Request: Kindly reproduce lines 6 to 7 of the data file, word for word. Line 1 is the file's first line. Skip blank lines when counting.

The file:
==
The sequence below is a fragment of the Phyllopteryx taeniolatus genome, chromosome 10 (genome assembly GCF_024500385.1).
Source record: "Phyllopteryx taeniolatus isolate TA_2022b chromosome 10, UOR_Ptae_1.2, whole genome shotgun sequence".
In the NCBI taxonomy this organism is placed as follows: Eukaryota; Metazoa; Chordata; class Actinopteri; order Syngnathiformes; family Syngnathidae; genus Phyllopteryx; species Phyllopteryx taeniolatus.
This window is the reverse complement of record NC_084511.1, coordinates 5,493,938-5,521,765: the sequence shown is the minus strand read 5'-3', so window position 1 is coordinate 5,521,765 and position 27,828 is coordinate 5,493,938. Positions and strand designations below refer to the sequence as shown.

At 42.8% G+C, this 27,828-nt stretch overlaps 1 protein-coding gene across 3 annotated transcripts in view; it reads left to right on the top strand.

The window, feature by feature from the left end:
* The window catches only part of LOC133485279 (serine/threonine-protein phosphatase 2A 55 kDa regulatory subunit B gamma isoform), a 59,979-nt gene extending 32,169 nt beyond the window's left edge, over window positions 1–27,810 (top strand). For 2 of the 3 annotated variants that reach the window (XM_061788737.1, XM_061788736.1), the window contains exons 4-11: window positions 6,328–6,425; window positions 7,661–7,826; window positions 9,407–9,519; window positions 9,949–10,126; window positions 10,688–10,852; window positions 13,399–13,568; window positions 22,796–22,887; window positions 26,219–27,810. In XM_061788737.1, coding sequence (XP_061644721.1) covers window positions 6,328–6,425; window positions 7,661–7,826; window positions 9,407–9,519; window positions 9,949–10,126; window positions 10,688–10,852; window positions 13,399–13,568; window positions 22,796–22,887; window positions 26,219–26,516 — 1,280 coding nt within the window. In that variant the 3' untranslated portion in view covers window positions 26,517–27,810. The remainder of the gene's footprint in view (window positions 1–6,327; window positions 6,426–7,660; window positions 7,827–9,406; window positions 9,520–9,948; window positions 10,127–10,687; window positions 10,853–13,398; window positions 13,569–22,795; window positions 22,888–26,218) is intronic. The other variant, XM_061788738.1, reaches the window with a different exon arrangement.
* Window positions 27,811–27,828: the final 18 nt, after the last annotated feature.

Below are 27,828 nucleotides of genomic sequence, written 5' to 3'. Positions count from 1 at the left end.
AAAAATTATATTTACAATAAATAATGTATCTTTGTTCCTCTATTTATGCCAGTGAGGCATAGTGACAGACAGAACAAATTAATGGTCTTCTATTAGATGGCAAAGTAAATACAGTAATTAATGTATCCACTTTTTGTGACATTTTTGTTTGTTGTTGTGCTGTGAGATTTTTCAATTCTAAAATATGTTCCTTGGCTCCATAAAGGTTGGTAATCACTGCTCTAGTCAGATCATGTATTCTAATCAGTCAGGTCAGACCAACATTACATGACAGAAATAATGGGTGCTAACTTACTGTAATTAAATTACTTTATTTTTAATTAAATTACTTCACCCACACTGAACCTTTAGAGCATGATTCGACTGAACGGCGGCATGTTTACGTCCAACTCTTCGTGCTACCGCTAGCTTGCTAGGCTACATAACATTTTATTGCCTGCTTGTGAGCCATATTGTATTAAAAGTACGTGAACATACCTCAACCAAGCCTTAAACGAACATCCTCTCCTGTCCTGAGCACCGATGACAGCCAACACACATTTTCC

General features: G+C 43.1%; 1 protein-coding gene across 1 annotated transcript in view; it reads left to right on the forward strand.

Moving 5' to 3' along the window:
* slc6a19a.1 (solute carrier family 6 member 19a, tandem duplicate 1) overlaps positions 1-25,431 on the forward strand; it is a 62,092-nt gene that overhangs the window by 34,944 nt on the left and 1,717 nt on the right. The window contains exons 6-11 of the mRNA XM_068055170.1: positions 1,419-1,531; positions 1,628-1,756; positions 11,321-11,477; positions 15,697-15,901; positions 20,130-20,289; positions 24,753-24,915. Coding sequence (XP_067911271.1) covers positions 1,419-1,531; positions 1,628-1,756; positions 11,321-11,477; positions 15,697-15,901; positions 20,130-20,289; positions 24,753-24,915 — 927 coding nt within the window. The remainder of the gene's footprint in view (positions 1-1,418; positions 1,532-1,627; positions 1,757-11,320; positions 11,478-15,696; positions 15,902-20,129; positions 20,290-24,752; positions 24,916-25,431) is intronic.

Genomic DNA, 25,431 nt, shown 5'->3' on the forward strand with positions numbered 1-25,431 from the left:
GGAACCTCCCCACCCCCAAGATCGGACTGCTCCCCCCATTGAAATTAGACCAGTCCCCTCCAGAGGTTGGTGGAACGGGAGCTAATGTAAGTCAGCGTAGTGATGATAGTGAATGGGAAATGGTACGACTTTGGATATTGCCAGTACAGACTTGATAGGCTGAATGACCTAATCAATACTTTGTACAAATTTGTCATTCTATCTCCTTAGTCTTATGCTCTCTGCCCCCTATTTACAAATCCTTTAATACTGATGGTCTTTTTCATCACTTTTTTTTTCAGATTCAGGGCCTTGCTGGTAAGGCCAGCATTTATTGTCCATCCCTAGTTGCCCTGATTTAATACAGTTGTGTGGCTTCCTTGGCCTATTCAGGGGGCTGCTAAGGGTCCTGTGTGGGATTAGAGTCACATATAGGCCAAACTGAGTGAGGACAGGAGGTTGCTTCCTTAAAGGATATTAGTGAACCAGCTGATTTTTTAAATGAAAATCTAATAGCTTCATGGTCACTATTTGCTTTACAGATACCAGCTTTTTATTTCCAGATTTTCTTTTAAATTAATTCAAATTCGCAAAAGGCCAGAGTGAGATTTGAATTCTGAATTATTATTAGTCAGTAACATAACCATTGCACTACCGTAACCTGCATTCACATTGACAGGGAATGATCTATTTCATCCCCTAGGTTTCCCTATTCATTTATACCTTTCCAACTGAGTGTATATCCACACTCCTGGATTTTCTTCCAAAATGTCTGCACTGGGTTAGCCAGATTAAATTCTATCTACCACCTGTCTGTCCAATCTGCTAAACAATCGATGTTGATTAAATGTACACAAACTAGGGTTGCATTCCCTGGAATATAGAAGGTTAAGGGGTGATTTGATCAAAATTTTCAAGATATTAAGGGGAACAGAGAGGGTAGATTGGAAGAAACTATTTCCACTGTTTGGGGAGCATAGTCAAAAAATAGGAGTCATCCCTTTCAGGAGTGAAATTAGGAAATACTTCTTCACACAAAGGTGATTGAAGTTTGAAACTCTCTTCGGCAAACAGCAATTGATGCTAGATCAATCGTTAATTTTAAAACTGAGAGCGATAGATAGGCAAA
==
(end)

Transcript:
The window, feature by feature from the left end:
* The window catches only part of LOC133485279 (serine/threonine-protein phosphatase 2A 55 kDa regulatory subunit B gamma isoform), a 59,979-nt gene extending 32,169 nt beyond the window's left edge, over window positions 1–27,810 (top strand). For 2 of the 3 annotated variants that reach the window (XM_061788737.1, XM_061788736.1), the window contains exons 4-11: window positions 6,328–6,425; window positions 7,661–7,826; window positions 9,407–9,519; window positions 9,949–10,126; window positions 10,688–10,852; window positions 13,399–13,568; window positions 22,796–22,887; window positions 26,219–27,810. In XM_061788737.1, coding sequence (XP_061644721.1) covers window positions 6,328–6,425; window positions 7,661–7,826; window positions 9,407–9,519; window positions 9,949–10,126; window positions 10,688–10,852; window positions 13,399–13,568; window positions 22,796–22,887; window positions 26,219–26,516 — 1,280 coding nt within the window. In that variant the 3' untranslated portion in view covers window positions 26,517–27,810. The remainder of the gene's footprint in view (window positions 1–6,327; window positions 6,426–7,660; window positions 7,827–9,406; window positions 9,520–9,948; window positions 10,127–10,687; window positions 10,853–13,398; window positions 13,569–22,795; window positions 22,888–26,218) is intronic. The other variant, XM_061788738.1, reaches the window with a different exon arrangement.